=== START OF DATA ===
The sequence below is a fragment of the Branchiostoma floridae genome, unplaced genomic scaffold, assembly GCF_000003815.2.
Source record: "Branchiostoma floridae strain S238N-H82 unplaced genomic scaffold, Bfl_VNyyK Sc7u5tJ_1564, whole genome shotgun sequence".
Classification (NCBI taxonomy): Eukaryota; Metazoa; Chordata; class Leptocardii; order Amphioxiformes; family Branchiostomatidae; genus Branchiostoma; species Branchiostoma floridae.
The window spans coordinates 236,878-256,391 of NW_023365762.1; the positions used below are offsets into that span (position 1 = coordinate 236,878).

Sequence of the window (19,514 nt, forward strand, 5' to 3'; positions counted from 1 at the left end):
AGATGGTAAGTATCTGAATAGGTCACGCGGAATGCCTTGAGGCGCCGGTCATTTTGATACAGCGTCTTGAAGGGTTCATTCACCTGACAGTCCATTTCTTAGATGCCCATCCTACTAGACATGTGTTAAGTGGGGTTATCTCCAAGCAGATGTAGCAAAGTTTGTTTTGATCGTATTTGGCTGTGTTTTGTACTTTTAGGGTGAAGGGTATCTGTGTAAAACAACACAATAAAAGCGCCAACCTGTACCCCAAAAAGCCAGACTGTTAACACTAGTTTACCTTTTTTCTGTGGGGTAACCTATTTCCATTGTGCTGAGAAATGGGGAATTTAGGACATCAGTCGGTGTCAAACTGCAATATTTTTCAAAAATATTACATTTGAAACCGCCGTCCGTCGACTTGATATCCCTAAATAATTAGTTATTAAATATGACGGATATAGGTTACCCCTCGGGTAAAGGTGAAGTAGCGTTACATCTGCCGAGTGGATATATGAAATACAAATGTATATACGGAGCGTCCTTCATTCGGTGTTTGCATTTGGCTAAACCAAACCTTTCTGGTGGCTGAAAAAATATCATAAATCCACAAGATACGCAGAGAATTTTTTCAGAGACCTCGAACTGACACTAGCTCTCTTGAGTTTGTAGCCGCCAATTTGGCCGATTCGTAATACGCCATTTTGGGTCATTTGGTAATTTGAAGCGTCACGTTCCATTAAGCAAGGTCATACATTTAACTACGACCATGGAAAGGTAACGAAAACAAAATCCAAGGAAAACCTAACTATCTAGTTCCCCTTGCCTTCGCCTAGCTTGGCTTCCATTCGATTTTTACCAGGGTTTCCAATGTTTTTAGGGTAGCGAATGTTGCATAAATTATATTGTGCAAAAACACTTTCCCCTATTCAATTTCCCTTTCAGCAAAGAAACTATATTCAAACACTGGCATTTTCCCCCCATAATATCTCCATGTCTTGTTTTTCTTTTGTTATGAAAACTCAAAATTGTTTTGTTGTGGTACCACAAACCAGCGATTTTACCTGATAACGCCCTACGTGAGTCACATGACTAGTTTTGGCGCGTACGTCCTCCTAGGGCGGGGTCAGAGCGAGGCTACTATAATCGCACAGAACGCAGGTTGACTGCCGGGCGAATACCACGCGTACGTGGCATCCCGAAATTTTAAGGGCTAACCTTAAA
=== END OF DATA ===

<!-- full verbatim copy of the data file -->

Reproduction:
The sequence below is a fragment of the Branchiostoma floridae genome, unplaced genomic scaffold, assembly GCF_000003815.2.
Source record: "Branchiostoma floridae strain S238N-H82 unplaced genomic scaffold, Bfl_VNyyK Sc7u5tJ_1564, whole genome shotgun sequence".
Classification (NCBI taxonomy): Eukaryota; Metazoa; Chordata; class Leptocardii; order Amphioxiformes; family Branchiostomatidae; genus Branchiostoma; species Branchiostoma floridae.
The window spans coordinates 236,878-256,391 of NW_023365762.1; the positions used below are offsets into that span (position 1 = coordinate 236,878).

Sequence of the window (19,514 nt, forward strand, 5' to 3'; positions counted from 1 at the left end):
AGATGGTAAGTATCTGAATAGGTCACGCGGAATGCCTTGAGGCGCCGGTCATTTTGATACAGCGTCTTGAAGGGTTCATTCACCTGACAGTCCATTTCTTAGATGCCCATCCTACTAGACATGTGTTAAGTGGGGTTATCTCCAAGCAGATGTAGCAAAGTTTGTTTTGATCGTATTTGGCTGTGTTTTGTACTTTTAGGGTGAAGGGTATCTGTGTAAAACAACACAATAAAAGCGCCAACCTGTACCCCAAAAAGCCAGACTGTTAACACTAGTTTACCTTTTTTCTGTGGGGTAACCTATTTCCATTGTGCTGAGAAATGGGGAATTTAGGACATCAGTCGGTGTCAAACTGCAATATTTTTCAAAAATATTACATTTGAAACCGCCGTCCGTCGACTTGATATCCCTAAATAATTAGTTATTAAATATGACGGATATAGGTTACCCCTCGGGTAAAGGTGAAGTAGCGTTACATCTGCCGAGTGGATATATGAAATACAAATGTATATACGGAGCGTCCTTCATTCGGTGTTTGCATTTGGCTAAACCAAACCTTTCTGGTGGCTGAAAAAATATCATAAATCCACAAGATACGCAGAGAATTTTTTCAGAGACCTCGAACTGACACTAGCTCTCTTGAGTTTGTAGCCGCCAATTTGGCCGATTCGTAATACGCCATTTTGGGTCATTTGGTAATTTGAAGCGTCACGTTCCATTAAGCAAGGTCATACATTTAACTACGACCATGGAAAGGTAACGAAAACAAAATCCAAGGAAAACCTAACTATCTAGTTCCCCTTGCCTTCGCCTAGCTTGGCTTCCATTCGATTTTTACCAGGGTTTCCAATGTTTTTAGGGTAGCGAATGTTGCATAAATTATATTGTGCAAAAACACTTTCCCCTATTCAATTTCCCTTTCAGCAAAGAAACTATATTCAAACACTGGCATTTTCCCCCCATAATATCTCCATGTCTTGTTTTTCTTTTGTTATGAAAACTCAAAATTGTTTTGTTGTGGTACCACAAACCAGCGATTTTACCTGATAACGCCCTACGTGAGTCACATGACTAGTTTTGGCGCGTACGTCCTCCTAGGGCGGGGTCAGAGCGAGGCTACTATAATCGCACAGAACGCAGGTTGACTGCCGGGCGAATACCACGCGTACGTGGCATCCCGAAATTTTAAGGGCTAACCTTAAA